Having the moral courage to shed embarasment and admit to yourself (in secret, in a cellar, whatever), you were wrong by choice or by circumstance, and find another way out of this maze, is the first step of taking back control and mature as a person. I don't personally think it is wrong to regret because re-gret is also re-flection. I try to be encouraging or stern in pushing those that come to me voicing their regret, in the direction that empowers their life rather than feed the monster of self-blame. I try not to judge, being human and all, and it is important that we start recognising regret as not a dirty secret, but one that we should openly come to terms with.

As we celebrate the start of a new journey, be it marriage, career or education, regret and reflect while you wait on the aisle or in the auditorium and as you step up on the stage or platform, or look through your photographs, ask yourself, "what is my biggest regret, how can I choose differently moving forward?"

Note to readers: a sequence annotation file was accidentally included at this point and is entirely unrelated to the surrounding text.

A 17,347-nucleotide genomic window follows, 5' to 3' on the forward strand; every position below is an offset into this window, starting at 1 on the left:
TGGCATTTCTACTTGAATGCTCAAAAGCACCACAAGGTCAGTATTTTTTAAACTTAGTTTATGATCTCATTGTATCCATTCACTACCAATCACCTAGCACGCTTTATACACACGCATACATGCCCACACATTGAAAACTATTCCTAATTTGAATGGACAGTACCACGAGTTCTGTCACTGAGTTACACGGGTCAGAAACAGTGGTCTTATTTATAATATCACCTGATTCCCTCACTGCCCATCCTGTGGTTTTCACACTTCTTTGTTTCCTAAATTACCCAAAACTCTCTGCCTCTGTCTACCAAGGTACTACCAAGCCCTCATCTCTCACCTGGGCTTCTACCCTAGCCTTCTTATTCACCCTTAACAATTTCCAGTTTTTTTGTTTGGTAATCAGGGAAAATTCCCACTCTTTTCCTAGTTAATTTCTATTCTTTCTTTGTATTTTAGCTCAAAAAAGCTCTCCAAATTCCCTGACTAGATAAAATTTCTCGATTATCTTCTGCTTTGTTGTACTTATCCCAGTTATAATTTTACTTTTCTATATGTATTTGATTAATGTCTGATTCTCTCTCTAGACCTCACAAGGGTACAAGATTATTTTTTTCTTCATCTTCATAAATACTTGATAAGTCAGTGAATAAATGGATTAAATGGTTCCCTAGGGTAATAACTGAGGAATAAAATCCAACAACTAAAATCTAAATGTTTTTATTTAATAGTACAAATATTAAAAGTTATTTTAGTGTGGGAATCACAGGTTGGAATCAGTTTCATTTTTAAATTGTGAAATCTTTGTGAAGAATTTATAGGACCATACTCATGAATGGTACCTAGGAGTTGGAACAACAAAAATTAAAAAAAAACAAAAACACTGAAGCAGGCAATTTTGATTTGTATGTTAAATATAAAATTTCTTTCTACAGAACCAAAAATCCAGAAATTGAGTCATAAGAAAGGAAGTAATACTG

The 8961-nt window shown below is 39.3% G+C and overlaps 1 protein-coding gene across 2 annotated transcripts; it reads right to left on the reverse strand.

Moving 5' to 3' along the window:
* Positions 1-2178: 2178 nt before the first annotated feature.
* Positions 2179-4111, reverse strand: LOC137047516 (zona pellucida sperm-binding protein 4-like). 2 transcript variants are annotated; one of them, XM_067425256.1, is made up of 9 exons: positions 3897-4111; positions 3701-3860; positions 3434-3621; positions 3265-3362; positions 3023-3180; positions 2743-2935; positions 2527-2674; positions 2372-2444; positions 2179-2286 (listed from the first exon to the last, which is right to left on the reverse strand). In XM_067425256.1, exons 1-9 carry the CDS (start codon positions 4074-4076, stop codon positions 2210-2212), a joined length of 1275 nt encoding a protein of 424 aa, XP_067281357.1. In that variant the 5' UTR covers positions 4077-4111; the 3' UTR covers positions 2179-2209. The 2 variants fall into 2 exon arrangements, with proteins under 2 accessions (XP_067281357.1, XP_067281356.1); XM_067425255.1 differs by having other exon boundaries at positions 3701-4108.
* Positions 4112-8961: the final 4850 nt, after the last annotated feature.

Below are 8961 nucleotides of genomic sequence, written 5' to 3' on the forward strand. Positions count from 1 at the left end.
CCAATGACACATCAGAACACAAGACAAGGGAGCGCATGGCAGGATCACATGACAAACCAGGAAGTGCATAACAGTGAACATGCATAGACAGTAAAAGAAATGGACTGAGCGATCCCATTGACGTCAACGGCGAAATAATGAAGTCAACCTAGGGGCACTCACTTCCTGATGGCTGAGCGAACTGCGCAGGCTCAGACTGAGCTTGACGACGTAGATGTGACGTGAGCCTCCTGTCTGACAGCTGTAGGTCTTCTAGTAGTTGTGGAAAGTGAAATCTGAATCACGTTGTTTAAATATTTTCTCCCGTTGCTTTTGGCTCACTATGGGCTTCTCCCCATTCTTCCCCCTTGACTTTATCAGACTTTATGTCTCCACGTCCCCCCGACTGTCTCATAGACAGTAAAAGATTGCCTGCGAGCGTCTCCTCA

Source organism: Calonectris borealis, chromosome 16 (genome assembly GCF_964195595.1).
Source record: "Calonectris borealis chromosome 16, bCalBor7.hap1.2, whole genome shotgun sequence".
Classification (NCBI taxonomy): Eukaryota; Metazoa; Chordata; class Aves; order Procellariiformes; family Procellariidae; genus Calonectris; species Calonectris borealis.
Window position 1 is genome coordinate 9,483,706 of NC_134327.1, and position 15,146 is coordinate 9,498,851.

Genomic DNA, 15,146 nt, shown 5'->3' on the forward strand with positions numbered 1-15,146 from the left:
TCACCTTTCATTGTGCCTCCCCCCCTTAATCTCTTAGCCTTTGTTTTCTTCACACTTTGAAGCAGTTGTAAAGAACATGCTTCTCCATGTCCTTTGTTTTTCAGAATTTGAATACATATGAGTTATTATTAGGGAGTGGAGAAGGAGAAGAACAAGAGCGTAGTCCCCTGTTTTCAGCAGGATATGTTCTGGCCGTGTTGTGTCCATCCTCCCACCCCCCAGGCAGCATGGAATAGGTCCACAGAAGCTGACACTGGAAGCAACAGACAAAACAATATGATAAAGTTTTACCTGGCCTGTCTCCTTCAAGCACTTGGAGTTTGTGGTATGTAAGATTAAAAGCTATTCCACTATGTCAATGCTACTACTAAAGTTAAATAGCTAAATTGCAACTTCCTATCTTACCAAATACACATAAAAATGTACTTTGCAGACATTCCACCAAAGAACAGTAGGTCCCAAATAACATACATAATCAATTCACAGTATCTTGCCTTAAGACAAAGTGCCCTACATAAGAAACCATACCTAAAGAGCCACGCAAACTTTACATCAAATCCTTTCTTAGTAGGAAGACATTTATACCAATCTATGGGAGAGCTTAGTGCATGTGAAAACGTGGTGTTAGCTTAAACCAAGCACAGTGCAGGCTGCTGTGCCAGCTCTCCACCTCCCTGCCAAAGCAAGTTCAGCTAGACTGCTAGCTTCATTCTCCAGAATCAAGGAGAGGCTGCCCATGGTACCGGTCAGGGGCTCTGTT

Thursday, June 29, 2017

Most movies or drama spit this question in spite, often when a character turns brutally on his or her team.

What kind of person are you?

Brings to fore the age-old conversations of what being human means, discussed at length by sages, philosophers and coffee-shop revolutionists. I don't wish to rehash their treatise, but to focus on the more mundane everyday.

No one can tell us the formula of what makes a "good" person, it after all very much depends on the time and place of what is socially accepted behaviour. As Michiavelli would argue, a Prince need not have genuine altruism, simply display when suitable for his people that will further strengthen his agenda. Christians would argue that God judges all hearts.

Yet, the kind of person we want to be, the very question doesn't surface in our lives as often as it should. Regardless of your moral compass, to choose is to give life meaning. Some people seek meaning in religion, with the path of good being laid out clearly (sometimes too clearly IMHO) and they then choose to follow that path. Walking in the valley of shadows of indecisiveness makes life torment, and in addition, makes us easily autumn leaves in the wind, rather than the oak in the forest. The feeling of being lost, meaningless-ness and living day-to-day in purgatory, makes the hardship that comes with having to fight for what you believe a thousand fold more unbearable.

I'd rather fight for the person I believe I should be 

Monday, June 19, 2017

The politics of friendship?